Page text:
New diy dust system

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Project by FreddieMac posted 02-26-2020 01:03 AM 784 views 1 time favorited 7 comments Add to Favorites Watch

Decided to upgrade from my shop vac system to a DIY dust collection system. The estimated cost for my system was about $125. My wife caught the portable central mechanics dust system on sale for about $90 bucks. I found one of those cyclones for $24 buck online. I added a $10 dryer kit and $8 garbage can from Walmart. I decided to stick with all the existing 2.5 hoses I have for my shop vacs. I cut some strips of wood to mount everything to the wall getting it up off the floor. The 3/4 ply is mounted with 2.5” lag bolls into the studs. Mounted the dust engine with 1.5 lag bolts. I cut out some 1/4 melamine board to make the can top more sturdy. Took about 3 hours to assemble everything and test it, it was worth it.

7 comments so far

View swirt's profile


4952 posts in 3656 days

#1 posted 02-26-2020 02:35 AM

Wow, that is an interesting take on a dust collection system. Makes perfect sense.

-- Galootish log blog,

View woodchuckerNJ's profile


1374 posts in 2318 days

#2 posted 02-26-2020 03:29 AM

makes no sense. you are cutting off the supply. For a 2.5 inch system a vac is better.
A dust collector is good for 4” and up depending on the static pressure.

Think of it like trying to suck a milk shake through a tiny cocktail straw.

BAD. And you might burn the motor out, because it will spin so much faster since it doesn’t have any load. You see cutting off the air supply cuts the volume and load.


-- Jeff NJ

View FreddieMac's profile


151 posts in 1031 days

#3 posted 02-26-2020 03:59 AM

Actually, no it is not like trying to suck a milk shake through a cocktail straw. I do not need to move big material very far. The portable dust collector does not have as much horse power as the stand up model. Given the reduce air flow with the lower horse power, to increase air flow I stepped down from 4” ducting. Yes, I will not be able to move as much material through a 2.5 inch pipe, but the physics is on my side here, and the air flow with this system is excellent. The air flow through this system is the same as the stand up model with 4” ducting. So I got a cheaper motor and used the diameter of the pipe to increase the “power.” The shop is only 16×10, so given that I am not running a bunch of pipe, but using one 13’ hose with quick attach port on the end, the results are actually very good. The system had enough flow to pick up wood out of my planner and move it from there to the trash can.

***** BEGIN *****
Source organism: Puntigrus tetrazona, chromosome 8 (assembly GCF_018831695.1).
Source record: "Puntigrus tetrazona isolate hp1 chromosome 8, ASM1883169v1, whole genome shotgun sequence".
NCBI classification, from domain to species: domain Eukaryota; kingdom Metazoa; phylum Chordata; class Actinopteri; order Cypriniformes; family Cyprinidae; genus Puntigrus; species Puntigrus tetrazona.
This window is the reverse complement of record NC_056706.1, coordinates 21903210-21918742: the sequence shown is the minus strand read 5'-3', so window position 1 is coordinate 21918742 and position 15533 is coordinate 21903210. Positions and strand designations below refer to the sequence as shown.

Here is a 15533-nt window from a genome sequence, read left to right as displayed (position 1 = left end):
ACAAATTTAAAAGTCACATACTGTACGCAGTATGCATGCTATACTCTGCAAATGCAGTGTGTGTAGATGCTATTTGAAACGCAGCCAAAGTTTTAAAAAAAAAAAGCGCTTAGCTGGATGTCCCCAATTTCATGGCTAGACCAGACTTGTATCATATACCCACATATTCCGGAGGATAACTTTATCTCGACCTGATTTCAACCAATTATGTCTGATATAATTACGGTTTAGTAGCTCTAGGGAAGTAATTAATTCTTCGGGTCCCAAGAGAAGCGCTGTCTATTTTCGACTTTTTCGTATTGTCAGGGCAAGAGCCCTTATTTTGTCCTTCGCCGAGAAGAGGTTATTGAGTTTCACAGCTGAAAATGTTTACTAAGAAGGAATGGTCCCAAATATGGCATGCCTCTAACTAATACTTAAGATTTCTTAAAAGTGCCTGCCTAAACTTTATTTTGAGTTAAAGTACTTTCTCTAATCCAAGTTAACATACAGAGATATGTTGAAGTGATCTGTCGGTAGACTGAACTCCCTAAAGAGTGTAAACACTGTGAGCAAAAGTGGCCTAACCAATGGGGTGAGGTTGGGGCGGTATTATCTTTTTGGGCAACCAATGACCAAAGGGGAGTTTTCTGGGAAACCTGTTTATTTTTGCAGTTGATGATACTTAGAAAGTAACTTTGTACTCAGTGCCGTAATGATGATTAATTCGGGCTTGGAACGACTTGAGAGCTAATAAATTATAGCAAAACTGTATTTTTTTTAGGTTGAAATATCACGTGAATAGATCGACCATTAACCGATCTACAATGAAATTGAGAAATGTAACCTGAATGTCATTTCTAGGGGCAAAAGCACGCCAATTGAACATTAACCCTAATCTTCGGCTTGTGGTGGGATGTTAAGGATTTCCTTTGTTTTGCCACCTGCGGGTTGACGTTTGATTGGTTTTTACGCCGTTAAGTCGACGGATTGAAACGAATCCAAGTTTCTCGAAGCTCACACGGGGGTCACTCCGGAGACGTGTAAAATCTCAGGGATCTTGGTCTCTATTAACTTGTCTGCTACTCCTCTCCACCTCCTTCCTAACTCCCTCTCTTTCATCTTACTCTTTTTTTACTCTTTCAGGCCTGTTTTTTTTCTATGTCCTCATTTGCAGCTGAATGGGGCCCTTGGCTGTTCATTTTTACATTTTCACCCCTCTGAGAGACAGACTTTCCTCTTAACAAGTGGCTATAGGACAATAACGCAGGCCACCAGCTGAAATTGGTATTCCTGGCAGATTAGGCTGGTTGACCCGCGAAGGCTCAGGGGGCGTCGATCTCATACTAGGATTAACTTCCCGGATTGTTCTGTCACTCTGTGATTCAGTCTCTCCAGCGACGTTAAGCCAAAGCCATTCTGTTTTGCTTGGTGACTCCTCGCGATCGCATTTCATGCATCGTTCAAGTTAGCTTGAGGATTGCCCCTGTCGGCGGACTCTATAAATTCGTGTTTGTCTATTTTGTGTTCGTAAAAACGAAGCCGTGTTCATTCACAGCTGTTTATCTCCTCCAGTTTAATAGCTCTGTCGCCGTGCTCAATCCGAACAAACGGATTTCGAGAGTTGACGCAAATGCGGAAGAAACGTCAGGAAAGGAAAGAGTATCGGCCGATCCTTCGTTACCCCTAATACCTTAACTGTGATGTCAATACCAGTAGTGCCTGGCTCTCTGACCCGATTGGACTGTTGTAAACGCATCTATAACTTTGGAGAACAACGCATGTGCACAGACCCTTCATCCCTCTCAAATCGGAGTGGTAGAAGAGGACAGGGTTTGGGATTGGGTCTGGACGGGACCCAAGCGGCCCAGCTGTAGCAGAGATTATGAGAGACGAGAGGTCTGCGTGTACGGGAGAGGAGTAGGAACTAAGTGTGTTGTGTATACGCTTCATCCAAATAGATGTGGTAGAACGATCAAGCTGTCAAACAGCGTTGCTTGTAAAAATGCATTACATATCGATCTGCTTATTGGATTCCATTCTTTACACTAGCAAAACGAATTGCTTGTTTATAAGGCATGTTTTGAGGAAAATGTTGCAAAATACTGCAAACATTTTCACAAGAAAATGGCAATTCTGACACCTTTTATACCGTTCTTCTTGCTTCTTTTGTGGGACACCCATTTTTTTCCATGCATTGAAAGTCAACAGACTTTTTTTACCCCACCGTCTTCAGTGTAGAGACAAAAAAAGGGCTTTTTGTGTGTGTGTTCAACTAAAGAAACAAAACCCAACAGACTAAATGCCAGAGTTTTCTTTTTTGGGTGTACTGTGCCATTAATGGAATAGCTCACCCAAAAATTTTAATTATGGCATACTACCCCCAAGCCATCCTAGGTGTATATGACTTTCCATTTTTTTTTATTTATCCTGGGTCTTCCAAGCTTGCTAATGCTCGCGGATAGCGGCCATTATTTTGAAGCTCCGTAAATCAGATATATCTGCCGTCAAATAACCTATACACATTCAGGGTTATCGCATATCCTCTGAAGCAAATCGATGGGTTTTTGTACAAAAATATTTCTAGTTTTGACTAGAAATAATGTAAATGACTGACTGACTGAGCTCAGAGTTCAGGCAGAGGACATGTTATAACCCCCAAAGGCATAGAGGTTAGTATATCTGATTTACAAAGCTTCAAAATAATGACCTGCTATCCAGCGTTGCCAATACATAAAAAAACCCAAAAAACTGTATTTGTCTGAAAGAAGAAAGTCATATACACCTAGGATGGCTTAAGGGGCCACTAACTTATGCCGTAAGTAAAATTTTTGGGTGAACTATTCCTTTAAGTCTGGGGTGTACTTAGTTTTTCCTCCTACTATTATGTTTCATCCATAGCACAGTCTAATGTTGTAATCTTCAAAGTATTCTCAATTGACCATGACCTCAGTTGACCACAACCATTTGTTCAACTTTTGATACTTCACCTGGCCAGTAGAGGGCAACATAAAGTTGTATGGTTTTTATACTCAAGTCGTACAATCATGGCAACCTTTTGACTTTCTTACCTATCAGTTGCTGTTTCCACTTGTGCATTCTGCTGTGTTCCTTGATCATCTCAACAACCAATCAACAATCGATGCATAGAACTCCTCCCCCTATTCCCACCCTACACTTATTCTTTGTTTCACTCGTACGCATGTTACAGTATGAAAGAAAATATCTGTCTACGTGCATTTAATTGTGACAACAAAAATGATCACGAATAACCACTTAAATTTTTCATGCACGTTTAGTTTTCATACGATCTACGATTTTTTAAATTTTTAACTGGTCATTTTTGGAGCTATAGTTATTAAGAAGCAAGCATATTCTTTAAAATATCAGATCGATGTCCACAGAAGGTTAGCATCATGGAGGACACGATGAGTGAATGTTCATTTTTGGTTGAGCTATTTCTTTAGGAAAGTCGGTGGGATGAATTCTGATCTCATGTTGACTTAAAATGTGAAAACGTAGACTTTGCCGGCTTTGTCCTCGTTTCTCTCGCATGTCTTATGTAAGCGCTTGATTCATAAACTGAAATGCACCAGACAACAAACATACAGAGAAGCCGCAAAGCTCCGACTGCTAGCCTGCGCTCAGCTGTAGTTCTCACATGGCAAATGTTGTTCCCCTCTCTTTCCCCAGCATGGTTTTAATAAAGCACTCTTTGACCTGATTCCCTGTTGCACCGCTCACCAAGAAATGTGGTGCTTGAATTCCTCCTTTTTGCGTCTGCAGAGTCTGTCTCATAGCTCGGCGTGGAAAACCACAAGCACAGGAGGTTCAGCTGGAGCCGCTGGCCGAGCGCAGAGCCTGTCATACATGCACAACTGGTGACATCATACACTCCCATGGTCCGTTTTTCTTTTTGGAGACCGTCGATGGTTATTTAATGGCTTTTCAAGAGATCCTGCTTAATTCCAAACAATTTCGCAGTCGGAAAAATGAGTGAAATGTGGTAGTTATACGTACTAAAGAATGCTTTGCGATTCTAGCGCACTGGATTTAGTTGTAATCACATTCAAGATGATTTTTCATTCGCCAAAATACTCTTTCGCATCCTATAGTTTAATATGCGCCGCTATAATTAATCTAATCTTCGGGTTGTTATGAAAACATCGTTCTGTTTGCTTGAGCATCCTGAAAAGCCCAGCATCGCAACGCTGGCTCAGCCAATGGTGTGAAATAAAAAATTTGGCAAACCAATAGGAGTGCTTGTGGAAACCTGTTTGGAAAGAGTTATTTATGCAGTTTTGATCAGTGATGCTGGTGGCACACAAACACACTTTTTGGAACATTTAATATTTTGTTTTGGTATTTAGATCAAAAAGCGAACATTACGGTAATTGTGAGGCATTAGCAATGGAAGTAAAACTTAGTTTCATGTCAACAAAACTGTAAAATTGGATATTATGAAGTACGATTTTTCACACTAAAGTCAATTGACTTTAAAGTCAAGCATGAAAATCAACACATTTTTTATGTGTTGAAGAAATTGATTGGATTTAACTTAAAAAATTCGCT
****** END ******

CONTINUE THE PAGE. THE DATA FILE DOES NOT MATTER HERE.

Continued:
View Redoak49's profile


4529 posts in 2672 days

#4 posted 02-26-2020 11:47 AM

Note: you did not increase air flow by stepping the size down. You decreased air flow. You are not getting the same air flow, cfm, as with a 4” .However, if it works for you, that is fine.

View FreddieMac's profile


151 posts in 1031 days

#5 posted 02-26-2020 02:21 PM

You decrease the volume that can move through the pipe (air, dust, particulate) but you increase the velocity of the air moving through the pipe.

View EllenWoodHead's profile


73 posts in 60 days

#6 posted 02-26-2020 06:57 PM

You have the right idea, my system is similar. Dust collection systems become expensive and complex when you’re recycling your air by installing the vacuum inside. I have a $200 Grizzly 1 HP wall-mount vac with a 30 micron bag. The only reason I even bother with the bag is fire hazard and mess, because I mounted the vac outside. I built a little enclosure around it to muffle the noise. Inside my shop is a separator. On nice days I open a window. I also use a hanging air filter because the vac doesn’t capture everything. Works like a charm without breaking the bank.

-- "wood" and "good" rhyme, but not "food"

View Byany's profile


5 posts in 1115 days

#7 posted 02-27-2020 01:47 AM

your cyclone might be too small. It looks like your going to burn that collector out prematurely. There is a larger one made for dust collectors. The one you have now is made for a shop vac.

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